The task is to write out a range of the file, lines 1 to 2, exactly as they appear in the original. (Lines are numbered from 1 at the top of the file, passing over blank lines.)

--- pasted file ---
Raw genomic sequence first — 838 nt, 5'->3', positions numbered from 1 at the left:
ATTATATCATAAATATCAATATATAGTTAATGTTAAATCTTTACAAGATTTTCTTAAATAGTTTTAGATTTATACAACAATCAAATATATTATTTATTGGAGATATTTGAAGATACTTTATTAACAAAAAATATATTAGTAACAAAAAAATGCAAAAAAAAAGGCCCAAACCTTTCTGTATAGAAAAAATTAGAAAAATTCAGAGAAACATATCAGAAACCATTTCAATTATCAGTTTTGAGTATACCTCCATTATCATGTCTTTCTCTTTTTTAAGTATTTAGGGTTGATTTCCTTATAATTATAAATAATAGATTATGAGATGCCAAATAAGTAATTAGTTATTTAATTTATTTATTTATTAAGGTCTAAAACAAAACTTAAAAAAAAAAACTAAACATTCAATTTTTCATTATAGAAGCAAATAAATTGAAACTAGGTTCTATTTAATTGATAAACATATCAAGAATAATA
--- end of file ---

Raw genomic sequence first — 838 nt, 5'->3', positions numbered from 1 at the left:
ATTATATCATAAATATCAATATATAGTTAATGTTAAATCTTTACAAGATTTTCTTAAATAGTTTTAGATTTATACAACAATCAAATATATTATTTATTGGAGATATTTGAAGATACTTTATTAACAAAAAATATATTAGTAACAAAAAAATGCAAAAAAAAAGGCCCAAACCTTTCTGTATAGAAAAAATTAGAAAAATTCAGAGAAACATATCAGAAACCATTTCAATTATCAGTTTTGAGTATACCTCCATTATCATGTCTTTCTCTTTTTTAAGTATTTAGGGTTGATTTCCTTATAATTATAAATAATAGATTATGAGATGCCAAATAAGTAATTAGTTATTTAATTTATTTATTTATTAAGGTCTAAAACAAAACTTAAAAAAAAAAACTAAACATTCAATTTTTCATTATAGAAGCAAATAAATTGAAACTAGGTTCTATTTAATTGATAAACATATCAAGAATAATA